Superb copywriting there, trying to sell people less for quite a lot money. I am rather surprised that Leica has not gone a step further and made it an internal memory-only camera, with enough to hold 36-37 exposures, to be much closer to the film experience. And while they are at that, they should have based this off the Leica M Monochrom instead.

The stripped down Leica M Edition 60 sans LCD but with a Summilux 35mm f/1.4 will go on sale for a cool €15,000 (US$19,500) from October. Now, I wonder if David will be interested in getting one, but he’ll have to hurry as there are only 600 units available worldwide.

YS: This isn’t for photographers, but for collectors. Move along.

The Dark Horse Rises: Samsung Announces NX1 with 4K and NX 50-150mm f/2.8

NX1 with 16-50MM_3

It may not be the camera system we need, but is it the one we deserve? Samsung has been slowly trying to gain traction, but it always seems that despite being second to the market with a mirrorless system, and having some really sweet lenses, its acceptance has been less than ideal. I do partly blame Samsung themselves, because for a company that can go toe-to-toe with the mind-share juggernaut that is Apple, it has taken a very low-key approach in the camera industry. The NX1 better change that, for it packs some serious specs. Continue reading

Panasonic Announces the Lumix DMC-LX100, Lumix DMC-GM5 and a Pair of New Lenses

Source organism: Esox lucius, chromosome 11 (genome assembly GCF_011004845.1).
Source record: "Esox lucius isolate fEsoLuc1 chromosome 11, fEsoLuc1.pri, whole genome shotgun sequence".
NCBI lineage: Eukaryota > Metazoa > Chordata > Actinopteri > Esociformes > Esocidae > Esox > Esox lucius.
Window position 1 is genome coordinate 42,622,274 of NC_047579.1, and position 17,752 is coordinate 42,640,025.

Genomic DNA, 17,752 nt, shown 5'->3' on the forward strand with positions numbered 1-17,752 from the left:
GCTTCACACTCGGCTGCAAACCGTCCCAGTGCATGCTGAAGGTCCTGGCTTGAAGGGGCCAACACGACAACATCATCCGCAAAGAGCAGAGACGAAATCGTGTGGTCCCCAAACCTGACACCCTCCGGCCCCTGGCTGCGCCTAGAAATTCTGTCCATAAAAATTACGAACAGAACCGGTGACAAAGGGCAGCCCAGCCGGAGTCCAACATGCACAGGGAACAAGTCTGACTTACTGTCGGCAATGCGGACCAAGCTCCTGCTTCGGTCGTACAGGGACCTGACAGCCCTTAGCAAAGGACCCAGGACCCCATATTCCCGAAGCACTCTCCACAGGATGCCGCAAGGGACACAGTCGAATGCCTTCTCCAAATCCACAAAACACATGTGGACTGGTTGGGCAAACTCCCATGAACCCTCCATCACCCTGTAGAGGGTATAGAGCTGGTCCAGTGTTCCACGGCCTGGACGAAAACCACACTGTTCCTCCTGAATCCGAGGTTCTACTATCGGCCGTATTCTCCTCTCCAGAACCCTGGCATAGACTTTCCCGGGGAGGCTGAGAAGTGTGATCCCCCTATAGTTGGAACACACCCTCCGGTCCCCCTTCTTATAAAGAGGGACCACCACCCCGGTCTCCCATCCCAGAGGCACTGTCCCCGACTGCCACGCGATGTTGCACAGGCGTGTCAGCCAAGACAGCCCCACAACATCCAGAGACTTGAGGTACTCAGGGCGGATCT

Panasonic DMC-LX100

Panasonic DMC-LX100

Panasonic has announced a new member to the LX family – the DMC-LX100. Unlike the previous LX-series compact cameras like the highly successful LX3, 5 and 7, the LX100 incorporates a 16 megapixel Four Thirds sensor. This effectively moves the latest LX camera into the Micro Four Thirds category along side the other Panasonic models such as the GM1.

The LX100 features a 24-75mm equivalent lens with an aperture of f/1.7-2.8 and supports 4K video recording at 30p. It also features WiFi and NFC for easy pairing to smart devices. This little compact also has a built-in EVF with XGA resolution and a fixed touch-capable 3″ LCD. No pop-up flash but a clip-on external flash is provided in the box.

The camera will be available in October, but no pricing information is available at this point of time.

Panasonic DMC-GM5

Panasonic DMC-GM5

Next up, we have the Panasonic DMC-GM5. Last year, Panasonic released the very compact DMC-GM1. It is well-loved for being almost similar to a compact camera in size, yet delivering images that much better as it has a Four Thirds sensor. One of my main gripes about it is that it lacks a viewfinder.

Today, Panasonic has addressed that by announcing the DMC-GM5, a compact Micro Four Thirds camera with a built-in EVF having 1.2m dots. That’s not all, it also has a hotshoe! Panasonic calls it the World’s Smallest Interchangeable Lens Camera with Live View Finder as of today. It also does 1080/60p HD video recording and features WiFi and NFC. There’s also a 24p mode with a max bit rate of 24Mbps for that cinematic look in your videos.

The DMC-GM5 will be available at US$899.

Lumix G Vario 35-100mm

Lumix G Vario 35-100mm f/4-5.6 ASPH MEGA O.I.S

Lumix G Vario 14mm

Lumix G Vario 14mm f/2.5 II

To go with the new GM5, Panasonic announced a pair of lenses – the Lumix G Vario 35-100mm f/4-5.6 ASPH MEGA O.I.S and Lumix G 14mm f/2.5 II ASPH. Both the lenses are designed to match the GM-series cameras with their compact. retractable design. The 35-100mm is a compact telephoto zoom covering the equivalent of 70-200mm and as its name implies, it features Optical Image Stabilisation. The 14mm II is a revised version of the previous 14mm.

Each of the lenses will be available for US$399.